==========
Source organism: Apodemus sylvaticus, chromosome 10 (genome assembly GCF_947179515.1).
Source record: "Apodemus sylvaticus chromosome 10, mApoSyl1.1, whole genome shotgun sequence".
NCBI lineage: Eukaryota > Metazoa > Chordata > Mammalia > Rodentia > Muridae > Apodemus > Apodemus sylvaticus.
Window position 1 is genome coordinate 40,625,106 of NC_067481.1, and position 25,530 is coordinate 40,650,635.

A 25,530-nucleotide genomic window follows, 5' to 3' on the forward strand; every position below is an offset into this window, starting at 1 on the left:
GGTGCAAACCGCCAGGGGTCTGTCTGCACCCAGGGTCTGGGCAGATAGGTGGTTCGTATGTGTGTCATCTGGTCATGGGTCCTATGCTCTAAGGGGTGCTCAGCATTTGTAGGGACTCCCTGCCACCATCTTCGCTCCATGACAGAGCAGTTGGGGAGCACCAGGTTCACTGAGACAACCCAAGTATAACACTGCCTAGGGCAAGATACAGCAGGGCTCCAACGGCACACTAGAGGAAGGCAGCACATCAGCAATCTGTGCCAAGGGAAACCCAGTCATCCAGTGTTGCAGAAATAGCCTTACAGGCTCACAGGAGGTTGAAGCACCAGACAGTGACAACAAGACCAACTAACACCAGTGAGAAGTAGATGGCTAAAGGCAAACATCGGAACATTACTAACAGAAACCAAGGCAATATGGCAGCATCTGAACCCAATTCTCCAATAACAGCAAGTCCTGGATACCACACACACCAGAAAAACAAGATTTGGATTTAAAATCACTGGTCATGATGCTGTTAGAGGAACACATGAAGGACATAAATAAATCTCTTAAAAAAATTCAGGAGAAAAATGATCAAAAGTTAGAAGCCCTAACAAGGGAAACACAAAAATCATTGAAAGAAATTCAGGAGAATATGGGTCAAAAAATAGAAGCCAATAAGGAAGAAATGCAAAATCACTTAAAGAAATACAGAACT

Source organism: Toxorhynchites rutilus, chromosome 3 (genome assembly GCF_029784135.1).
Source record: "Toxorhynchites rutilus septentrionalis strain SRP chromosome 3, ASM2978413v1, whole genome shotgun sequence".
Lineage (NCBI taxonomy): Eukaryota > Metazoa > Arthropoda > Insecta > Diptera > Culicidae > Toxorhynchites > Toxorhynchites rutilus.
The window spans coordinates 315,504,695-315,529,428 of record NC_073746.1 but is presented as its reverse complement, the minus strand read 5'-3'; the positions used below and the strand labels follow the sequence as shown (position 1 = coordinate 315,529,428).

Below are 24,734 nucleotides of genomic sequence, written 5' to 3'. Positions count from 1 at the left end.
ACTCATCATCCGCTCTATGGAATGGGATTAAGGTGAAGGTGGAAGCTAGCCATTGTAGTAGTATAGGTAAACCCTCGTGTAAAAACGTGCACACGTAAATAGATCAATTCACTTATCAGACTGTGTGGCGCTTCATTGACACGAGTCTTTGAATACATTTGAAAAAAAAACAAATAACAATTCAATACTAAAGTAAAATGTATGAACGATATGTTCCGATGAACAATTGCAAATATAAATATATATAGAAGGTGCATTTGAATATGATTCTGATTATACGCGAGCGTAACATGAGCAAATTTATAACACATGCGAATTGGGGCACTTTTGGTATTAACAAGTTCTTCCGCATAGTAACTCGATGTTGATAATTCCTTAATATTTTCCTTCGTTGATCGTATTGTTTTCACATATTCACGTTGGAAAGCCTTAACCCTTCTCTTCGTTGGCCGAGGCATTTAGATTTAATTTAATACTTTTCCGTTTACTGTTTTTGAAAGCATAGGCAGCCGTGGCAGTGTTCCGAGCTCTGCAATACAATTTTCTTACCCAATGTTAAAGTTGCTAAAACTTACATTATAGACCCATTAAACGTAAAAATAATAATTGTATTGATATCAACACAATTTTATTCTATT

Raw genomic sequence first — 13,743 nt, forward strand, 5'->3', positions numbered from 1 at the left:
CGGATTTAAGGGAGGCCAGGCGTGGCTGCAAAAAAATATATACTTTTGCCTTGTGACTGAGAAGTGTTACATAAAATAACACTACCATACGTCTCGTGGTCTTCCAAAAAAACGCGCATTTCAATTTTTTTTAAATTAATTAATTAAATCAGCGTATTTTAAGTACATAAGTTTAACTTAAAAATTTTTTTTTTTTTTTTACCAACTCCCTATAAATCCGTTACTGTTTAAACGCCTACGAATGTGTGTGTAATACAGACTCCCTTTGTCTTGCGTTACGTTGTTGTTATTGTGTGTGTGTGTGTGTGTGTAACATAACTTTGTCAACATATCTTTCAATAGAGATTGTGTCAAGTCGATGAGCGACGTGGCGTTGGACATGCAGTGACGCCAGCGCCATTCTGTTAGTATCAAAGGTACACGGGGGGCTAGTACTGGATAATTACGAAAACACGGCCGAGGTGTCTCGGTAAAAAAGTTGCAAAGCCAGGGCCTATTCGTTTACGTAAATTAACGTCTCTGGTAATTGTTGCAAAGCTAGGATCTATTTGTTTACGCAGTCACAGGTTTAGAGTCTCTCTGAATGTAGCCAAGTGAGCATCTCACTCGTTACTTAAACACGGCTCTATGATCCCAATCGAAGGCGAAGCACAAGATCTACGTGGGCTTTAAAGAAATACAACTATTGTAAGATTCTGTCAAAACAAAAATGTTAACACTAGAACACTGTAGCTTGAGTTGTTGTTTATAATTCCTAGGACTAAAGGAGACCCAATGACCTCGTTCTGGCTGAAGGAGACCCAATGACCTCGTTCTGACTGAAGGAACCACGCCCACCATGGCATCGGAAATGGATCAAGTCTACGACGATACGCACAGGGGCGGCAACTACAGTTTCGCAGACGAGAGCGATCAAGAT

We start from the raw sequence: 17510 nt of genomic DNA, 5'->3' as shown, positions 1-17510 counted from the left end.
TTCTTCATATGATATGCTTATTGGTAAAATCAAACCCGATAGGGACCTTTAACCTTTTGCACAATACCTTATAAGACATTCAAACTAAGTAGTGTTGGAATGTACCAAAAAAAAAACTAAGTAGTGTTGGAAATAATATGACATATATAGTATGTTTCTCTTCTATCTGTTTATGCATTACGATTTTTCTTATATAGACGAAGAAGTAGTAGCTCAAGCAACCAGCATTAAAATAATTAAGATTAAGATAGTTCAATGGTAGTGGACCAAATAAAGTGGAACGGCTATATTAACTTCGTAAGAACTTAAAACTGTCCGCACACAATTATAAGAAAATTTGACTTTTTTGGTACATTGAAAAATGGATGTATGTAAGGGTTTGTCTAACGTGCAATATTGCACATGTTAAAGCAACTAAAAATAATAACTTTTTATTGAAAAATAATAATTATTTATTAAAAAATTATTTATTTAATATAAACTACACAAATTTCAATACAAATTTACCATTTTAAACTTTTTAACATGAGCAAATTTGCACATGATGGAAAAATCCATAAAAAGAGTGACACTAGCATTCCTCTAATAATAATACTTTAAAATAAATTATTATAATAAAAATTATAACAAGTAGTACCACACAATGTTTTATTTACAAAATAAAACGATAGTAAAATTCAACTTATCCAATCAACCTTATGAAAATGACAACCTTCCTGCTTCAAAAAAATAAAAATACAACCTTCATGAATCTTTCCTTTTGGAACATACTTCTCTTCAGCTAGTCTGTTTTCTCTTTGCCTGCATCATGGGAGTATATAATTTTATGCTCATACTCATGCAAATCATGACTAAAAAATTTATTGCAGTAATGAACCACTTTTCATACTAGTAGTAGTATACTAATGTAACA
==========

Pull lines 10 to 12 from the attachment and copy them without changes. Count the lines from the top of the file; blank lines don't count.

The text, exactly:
The window spans coordinates 315,504,695-315,529,428 of record NC_073746.1 but is presented as its reverse complement, the minus strand read 5'-3'; the positions used below and the strand labels follow the sequence as shown (position 1 = coordinate 315,529,428).

Below are 24,734 nucleotides of genomic sequence, written 5' to 3'. Positions count from 1 at the left end.
ACTCATCATCCGCTCTATGGAATGGGATTAAGGTGAAGGTGGAAGCTAGCCATTGTAGTAGTATAGGTAAACCCTCGTGTAAAAACGTGCACACGTAAATAGATCAATTCACTTATCAGACTGTGTGGCGCTTCATTGACACGAGTCTTTGAATACATTTGAAAAAAAAACAAATAACAATTCAATACTAAAGTAAAATGTATGAACGATATGTTCCGATGAACAATTGCAAATATAAATATATATAGAAGGTGCATTTGAATATGATTCTGATTATACGCGAGCGTAACATGAGCAAATTTATAACACATGCGAATTGGGGCACTTTTGGTATTAACAAGTTCTTCCGCATAGTAACTCGATGTTGATAATTCCTTAATATTTTCCTTCGTTGATCGTATTGTTTTCACATATTCACGTTGGAAAGCCTTAACCCTTCTCTTCGTTGGCCGAGGCATTTAGATTTAATTTAATACTTTTCCGTTTACTGTTTTTGAAAGCATAGGCAGCCGTGGCAGTGTTCCGAGCTCTGCAATACAATTTTCTTACCCAATGTTAAAGTTGCTAAAACTTACATTATAGACCCATTAAACGTAAAAATAATAATTGTATTGATATCAACACAATTTTATTCTATT